We are at war. Training matters because training saves lives. And it isn’t the big, flashy, sexy training events with people jumping out of airplanes into the water and swimming up onto the beach with SCUBA gear. That is good for movies and recruiting videos and making generals feel good about their career choices. The real business of saving lives is the continuous, repetitive daily practice of the same old thing: drawing and firing the pistol; firing the rifle; putting on a tourniquet; whipping together a pressure dressing; running, rucking or lifting; managing vital signs; talking to people who want to kill you, or who just don’t like you; building common ground with ideologues from either side of the fence. These skills are basic, lifesaving, and necessary, and they save lives.

They are also boring.

I have an A-type silhouette on the wall in my garage and a training pistol that fires a laser instead of a bullet when you pull the trigger. Most days, before I leave for school (after morning prayer) I dry fire that or my rifle a few times, practicing my basic stance, presentation, sight picture, and movement, with and without body armor. It takes a couple of minutes to get in a few dozen good quality repetitions. Sometimes I feel like it’s a few minutes I could do without.

I do it because I am a husband and father, and also a soldier, and someday the muscle memory I build a little bit every day may be the difference between me coming home to my family or not. When I find that I am forgetting that, and starting to get lazy with my shooting or at the gym, or in my medical training, I deliberately remind myself.

We are at war.

Prayer is similar, but even more serious. I train for combat a little every day, but when I pray it is not just training. It is the real deal. That is actual spiritual warfare. In the air all around us, all the time, demonic and angelic forces are continuously locked in an epic struggle. The devils and all the powers of darkness and hate are ranged against us humans. All of us. Even our human enemies are less our enemies than our fellow casualties in this cosmic struggle.

Prayer is an act of war, an act of renewing our commitment to being on the side of Jesus and all the Saints and Angels. It is my daily call for orders, and taking my station, asking for protection for my family and friends, and making sure that my supplies and commo and gear are set before I go out into the day. It is also an offensive weapon, a direct strike against the devil.

There is no more important thing I do in any day than my first hour of prayer.

It is life and death.

The only hard part is remembering that.

A few weeks ago I had to make a trip back to the place of my origin as a Special Forces Soldier, a.k.a. Fort Bragg, North Carolina. While there I was able to chat with my younger brother Matthew, who is the last of the brothers still on active duty, although his time is winding down. He was in the Q-course for a while, but eventually decided that Special Forces was not his path, and dropped out. Now he is in the infantry, preparing to get out early next year.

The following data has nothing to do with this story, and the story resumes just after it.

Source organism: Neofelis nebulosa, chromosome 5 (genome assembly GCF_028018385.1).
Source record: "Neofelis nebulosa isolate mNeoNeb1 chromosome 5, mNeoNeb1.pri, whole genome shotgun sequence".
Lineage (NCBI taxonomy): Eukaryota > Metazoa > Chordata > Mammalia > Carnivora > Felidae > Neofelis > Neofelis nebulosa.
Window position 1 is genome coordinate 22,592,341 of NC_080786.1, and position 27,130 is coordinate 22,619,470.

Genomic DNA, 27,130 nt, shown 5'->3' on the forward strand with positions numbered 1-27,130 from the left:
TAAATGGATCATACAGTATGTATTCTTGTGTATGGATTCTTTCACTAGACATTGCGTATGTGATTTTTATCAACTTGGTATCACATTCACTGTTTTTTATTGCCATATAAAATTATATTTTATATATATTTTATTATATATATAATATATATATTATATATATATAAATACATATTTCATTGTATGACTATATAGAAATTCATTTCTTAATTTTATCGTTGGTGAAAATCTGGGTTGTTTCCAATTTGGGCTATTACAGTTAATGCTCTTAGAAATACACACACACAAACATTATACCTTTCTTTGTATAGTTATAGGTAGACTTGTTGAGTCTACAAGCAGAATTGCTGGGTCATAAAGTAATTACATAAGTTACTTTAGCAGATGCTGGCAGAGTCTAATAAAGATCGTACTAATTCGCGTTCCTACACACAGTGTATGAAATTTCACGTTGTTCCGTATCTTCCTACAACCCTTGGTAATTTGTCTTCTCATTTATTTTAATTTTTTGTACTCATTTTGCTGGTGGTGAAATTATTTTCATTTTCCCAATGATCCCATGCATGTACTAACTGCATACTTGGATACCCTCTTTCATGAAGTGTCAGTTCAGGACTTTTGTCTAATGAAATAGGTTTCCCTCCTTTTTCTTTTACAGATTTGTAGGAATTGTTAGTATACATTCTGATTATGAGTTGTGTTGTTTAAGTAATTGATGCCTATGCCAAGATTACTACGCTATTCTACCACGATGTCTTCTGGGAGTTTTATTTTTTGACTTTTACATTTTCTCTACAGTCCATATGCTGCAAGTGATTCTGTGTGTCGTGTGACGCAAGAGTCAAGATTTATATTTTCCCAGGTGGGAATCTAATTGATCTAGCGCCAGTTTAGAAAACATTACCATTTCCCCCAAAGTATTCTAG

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We had the opportunity to hang out and eat dinner at a charmingly psychedelic little pizza joint called “The Mellow Mushroom,” and we talked a bit about his plans and about mine, and the point of Special Forces, or the Army in general. I was recommending he consider joining the National Guard, citing the reasons that I transferred to the NG rather than get out completely:

  1. Tuition assistance: I have the Post 9/11 GI bill, but financially it makes more sense to save that for the high cost university courses that I start next year. In the meantime, the Guard offers $4500/year towards a degree plan, which can cover a whole lot of community college, saving the Post 9/11 for the big ticket courses in Junior and Senior year, or in my case, the Masters program.
  2. Tricare Reserve Select: for a single guy you can get full coverage for <$100/month, and for a family full coverage is <$300/month. When we found out we were pregnant with Evie that suddenly became the deciding factor for going Guard. It cost us less than $200 total to have her at the hospital by C-section. In our current world of Obamacare, you cannot find a better deal.
  3. Keep the retirement going: I had invested 12 years already. By the time I am 39 I will be able to retire from the Guard and have a pension waiting for me when I hit 65 (or a little younger, based on combat deployments).

These were all practical and valid reasons for going National Guard, but in talking with my brother, and being in training with Active Duty guys again, I realized that these weren’t the whole stories.

The deeper issue was that I like it.

rest dayWhen asked why I went Special Forces in the first place, the closest I can come to a concise answer is, “To see if I could do it.” It is not being flippant. That was the major part of my motivation, just to see if I could gut through and be among the best. I never did, and still do not, consider myself one of the best. In terms of Special Forces guys I am pretty average in capabilities and way outside the norm in personality and priorities. In fact, my first year in group was a big, “What the hell have I gotten myself into!?” time.

But having gutted through and succeeded at some level; having pushed my limits beyond what I had expected, and in ways I never expected; having sacrificed a good deal of life, and some more worthwhile things to achieve a silly green hat; in short, having paid the price, I learned that I like it.